Directed by Ron Fricke. (1992, NR, 96 min.)
REVIEWED By Pamela Bruce, Fri., Dec. 17, 1993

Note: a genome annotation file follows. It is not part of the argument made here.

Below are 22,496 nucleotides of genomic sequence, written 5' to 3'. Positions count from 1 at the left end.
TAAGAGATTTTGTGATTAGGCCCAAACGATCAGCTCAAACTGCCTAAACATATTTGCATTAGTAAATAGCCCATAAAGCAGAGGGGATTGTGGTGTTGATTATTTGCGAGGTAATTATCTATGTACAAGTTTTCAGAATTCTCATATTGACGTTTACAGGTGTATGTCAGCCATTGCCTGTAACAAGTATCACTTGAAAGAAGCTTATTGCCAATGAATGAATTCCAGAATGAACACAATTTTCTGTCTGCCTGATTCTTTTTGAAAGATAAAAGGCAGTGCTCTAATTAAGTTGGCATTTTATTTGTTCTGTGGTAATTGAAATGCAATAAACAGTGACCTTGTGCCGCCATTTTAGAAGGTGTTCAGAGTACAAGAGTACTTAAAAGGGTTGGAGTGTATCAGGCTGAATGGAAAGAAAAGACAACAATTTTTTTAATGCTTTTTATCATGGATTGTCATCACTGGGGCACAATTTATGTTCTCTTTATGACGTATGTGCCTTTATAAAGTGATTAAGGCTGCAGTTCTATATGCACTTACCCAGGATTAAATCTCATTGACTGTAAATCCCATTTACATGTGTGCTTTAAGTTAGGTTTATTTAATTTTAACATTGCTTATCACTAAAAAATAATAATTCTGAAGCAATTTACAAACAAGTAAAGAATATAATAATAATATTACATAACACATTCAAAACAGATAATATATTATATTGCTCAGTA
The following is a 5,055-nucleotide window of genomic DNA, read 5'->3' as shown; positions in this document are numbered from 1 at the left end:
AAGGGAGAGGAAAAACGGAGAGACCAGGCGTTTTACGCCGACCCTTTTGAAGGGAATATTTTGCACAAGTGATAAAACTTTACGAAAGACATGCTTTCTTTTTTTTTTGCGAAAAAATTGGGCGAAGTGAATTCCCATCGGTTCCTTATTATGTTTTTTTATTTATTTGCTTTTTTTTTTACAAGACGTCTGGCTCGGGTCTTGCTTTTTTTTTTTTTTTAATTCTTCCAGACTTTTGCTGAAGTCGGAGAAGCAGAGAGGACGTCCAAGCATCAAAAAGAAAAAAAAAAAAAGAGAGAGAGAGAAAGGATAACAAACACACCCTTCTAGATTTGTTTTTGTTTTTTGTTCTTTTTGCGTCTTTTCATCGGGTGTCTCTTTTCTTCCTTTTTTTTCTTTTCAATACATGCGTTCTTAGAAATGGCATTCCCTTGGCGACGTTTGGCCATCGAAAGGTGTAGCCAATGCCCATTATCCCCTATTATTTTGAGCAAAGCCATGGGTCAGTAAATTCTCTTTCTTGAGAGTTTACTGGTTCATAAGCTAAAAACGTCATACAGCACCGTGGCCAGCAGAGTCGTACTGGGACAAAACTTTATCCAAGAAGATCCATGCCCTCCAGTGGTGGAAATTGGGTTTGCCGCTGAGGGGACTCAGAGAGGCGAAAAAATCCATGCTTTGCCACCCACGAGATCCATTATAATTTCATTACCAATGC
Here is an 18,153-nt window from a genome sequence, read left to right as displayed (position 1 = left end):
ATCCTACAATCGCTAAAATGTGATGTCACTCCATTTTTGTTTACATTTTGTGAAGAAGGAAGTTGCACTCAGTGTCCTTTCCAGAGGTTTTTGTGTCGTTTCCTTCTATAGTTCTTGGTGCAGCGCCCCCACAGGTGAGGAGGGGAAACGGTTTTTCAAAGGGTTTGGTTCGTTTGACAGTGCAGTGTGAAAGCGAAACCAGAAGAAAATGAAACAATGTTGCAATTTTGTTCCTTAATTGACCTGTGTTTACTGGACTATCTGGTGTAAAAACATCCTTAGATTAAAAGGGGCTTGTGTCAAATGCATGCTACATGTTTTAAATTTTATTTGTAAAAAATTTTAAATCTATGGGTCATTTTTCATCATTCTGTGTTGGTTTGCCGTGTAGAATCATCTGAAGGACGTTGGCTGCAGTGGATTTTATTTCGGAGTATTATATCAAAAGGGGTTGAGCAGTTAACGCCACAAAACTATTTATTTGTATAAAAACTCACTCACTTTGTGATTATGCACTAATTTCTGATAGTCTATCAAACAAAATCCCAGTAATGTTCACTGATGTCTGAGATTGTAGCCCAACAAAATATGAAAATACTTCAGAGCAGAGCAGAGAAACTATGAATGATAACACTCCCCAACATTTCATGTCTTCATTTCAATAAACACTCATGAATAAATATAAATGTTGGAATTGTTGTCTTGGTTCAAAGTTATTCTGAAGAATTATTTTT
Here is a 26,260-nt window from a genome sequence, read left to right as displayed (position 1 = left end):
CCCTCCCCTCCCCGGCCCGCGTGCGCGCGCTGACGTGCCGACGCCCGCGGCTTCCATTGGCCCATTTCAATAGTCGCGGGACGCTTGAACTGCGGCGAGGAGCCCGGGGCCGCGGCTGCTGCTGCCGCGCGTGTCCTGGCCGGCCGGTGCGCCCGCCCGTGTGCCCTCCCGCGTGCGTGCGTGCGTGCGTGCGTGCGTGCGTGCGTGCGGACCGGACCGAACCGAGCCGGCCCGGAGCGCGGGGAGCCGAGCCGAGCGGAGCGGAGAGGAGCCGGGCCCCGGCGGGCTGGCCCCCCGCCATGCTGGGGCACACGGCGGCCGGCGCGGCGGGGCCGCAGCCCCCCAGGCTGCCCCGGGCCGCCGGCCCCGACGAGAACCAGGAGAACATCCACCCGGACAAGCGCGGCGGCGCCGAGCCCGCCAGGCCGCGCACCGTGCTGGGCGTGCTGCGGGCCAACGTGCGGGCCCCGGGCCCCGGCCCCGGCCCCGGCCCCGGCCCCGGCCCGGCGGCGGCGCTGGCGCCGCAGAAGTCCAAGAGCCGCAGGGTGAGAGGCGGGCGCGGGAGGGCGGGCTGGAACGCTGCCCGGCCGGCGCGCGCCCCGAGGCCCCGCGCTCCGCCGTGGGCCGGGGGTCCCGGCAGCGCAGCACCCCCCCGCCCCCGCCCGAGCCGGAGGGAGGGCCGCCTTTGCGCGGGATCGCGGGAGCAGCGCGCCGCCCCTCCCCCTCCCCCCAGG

Taking the ancient Sufi word ÒbarakaÓ (translated as blessing, breath, or the essence of life from which the evolutionary process unfolds), the director of photography, co-editor and co-writer for Koyaanisqatsi takes on directorial and cinematographer duties in his New Age tone poem that serves as a challenge to the late philosopher Joseph Campbell's work The Power of Myth. To achieve Campbell's philosophical proposal, which states that storytellers should tell "the only myth worth thinking" (the story of our planet and human interaction with it) through "the eye of reason," Fricke's film captures images from 24 countries that transcend geographical and language barriers. The basic message evoked by the sometimes stunning and sobering images is one which suggests that, over the course of the evolutionary process, humans have lost touch with the significance of nature in their lives and as a result, have lost touch with their sense of spirituality in the modern world. Loss of individuality, poverty, war, and the wholesale destruction of nature are the heavy prices that humans have paid for this spiritualistic decline. Although Fricke's film does force the viewer to think, it mostly comes across as a work that borrows heavily from Godfrey Reggio's Koyaanisqatsi and Powaqqatsi with respect to stylization. Heavy use of time-lapse and slow-motion photography, as well as repetitive shots, can be tedious and ponderous, giving the film the look and feel of an epic, high-dollar television commercial. Unfortunately, Fricke meant this film to be seen by the masses, yet it is not for everyone. Only the intellectual set would probably find a measure of entertainment in it.